While the Cardinals of the Republican Party are trashing fellow Republicans, the Democratic machine is preparing to imbed itself in a way that will make a mockery of the Hugh Hewitt model of a permanent Republican majority. From lax voting rules, Supreme Court judges, and some very scary big money liberals, the Democrats are going to pummel the remains of the Reagan legacy. For a hint of the future, take a peek at the past.
January 13, 2008
Anti-war Soros funded Iraq study
Brendan Montague Financial Times
A STUDY that claimed 650,000 people were killed as a result of the invasion of Iraq was partly funded by the antiwar billionaire George Soros.
Soros, 77, provided almost half the £50,000 cost of the research, which appeared in The Lancet, the medical journal. Its claim was 10 times higher than consensus estimates of the number of war dead.
The study, published in 2006, was hailed by antiwar campaigners as evidence of the scale of the disaster caused by the invasion, but Downing Street and President George Bush challenged its methodology.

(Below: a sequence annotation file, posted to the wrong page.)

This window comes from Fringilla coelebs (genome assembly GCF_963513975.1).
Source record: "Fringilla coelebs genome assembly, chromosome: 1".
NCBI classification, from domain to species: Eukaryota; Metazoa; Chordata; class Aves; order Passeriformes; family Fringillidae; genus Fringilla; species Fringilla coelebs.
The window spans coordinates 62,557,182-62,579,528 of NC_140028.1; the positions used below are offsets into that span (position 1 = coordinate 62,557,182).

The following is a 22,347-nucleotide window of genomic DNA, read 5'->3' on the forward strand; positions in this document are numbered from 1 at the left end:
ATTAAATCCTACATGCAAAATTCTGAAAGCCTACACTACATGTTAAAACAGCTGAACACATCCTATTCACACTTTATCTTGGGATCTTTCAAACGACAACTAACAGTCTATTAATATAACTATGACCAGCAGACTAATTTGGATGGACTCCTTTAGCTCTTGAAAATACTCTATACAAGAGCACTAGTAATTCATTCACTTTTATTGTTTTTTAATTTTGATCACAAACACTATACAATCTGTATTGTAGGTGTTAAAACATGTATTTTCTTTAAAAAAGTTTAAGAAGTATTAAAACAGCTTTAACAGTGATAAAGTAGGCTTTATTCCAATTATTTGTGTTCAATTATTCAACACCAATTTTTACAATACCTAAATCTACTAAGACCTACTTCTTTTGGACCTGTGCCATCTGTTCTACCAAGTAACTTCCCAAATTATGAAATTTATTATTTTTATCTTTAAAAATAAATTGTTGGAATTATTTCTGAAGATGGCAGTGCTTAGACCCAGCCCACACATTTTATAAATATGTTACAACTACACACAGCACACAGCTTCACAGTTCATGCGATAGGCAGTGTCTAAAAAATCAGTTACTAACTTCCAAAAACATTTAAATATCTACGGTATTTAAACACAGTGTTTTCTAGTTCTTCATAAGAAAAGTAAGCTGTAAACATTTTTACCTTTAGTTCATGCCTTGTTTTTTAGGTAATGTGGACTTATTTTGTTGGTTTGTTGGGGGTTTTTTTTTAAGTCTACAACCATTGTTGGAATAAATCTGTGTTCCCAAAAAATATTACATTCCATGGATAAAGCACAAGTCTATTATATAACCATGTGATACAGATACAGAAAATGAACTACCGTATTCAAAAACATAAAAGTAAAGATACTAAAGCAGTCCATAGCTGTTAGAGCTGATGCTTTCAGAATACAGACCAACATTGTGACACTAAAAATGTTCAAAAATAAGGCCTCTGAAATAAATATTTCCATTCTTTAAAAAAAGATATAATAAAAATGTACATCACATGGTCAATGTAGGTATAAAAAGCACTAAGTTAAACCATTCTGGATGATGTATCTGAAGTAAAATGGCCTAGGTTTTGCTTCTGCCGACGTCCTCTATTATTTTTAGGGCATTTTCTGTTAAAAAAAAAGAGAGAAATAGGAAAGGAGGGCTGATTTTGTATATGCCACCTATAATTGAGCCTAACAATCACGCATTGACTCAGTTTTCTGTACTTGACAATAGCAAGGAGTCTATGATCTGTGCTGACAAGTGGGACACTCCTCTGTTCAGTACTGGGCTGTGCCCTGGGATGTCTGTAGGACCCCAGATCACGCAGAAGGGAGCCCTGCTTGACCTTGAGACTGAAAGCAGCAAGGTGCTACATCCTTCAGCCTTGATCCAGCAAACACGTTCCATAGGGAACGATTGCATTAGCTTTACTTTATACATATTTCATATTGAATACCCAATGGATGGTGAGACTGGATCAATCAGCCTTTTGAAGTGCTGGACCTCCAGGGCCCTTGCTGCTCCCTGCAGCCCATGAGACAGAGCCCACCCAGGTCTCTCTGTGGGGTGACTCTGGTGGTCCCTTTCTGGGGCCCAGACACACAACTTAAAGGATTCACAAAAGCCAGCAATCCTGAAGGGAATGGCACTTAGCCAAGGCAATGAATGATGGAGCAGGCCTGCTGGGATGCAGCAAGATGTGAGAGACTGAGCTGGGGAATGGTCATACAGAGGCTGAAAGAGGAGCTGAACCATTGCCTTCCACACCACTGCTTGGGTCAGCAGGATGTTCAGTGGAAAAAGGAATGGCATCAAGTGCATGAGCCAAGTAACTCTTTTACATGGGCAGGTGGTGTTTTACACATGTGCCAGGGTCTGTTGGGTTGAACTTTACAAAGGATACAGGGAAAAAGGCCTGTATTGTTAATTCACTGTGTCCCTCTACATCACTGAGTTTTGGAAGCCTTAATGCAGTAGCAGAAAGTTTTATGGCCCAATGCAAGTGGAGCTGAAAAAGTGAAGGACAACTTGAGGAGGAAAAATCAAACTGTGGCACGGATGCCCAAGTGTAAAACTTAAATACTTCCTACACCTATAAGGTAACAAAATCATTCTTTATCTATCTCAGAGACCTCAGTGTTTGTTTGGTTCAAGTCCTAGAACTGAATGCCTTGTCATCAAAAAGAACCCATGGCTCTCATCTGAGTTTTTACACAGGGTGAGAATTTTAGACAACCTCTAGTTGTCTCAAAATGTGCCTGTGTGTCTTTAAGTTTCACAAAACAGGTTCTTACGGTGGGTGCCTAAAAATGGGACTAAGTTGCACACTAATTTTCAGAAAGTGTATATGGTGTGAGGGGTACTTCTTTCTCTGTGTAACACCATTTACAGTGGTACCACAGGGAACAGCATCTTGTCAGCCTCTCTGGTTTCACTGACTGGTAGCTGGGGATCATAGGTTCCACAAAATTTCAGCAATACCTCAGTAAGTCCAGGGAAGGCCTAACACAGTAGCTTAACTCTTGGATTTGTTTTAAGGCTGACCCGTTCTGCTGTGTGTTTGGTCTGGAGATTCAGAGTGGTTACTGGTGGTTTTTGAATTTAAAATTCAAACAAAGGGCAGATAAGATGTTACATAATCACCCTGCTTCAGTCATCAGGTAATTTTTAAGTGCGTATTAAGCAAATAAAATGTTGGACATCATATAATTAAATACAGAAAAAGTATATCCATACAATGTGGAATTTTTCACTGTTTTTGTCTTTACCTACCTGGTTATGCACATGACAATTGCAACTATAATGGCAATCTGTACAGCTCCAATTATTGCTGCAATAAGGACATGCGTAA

New research published by The New England Journal of Medicine estimates that 151,000 people - less than a quarter of The Lancet estimate - have died since the invasion in 2003.
“The authors should have disclosed the [Soros] donation and for many people that would have been a disqualifying factor in terms of publishing the research,” said Michael Spagat, economics professor at Royal Holloway, University of London.
The Lancet study was commissioned by the Massachusetts Institute of Technology (MIT) and led by Les Roberts, an associate professor and epidemiologist at Columbia University. He reportedly opposed the war from the outset.
His team surveyed 1,849 homes at 47 sites across Iraq, asking people about births, deaths and migration in their households.
Professor John Tirman of MIT said this weekend that $46,000 (£23,000) of the approximate £50,000 cost of the study had come from Soros’s Open Society Institute.
Roberts said this weekend: “In retrospect, it was probably unwise to have taken money that could have looked like it would result in a political slant. I am adamant this could not have affected the outcome of the research.”
The Lancet did not break any rules by failing to disclose Soros’s sponsorship.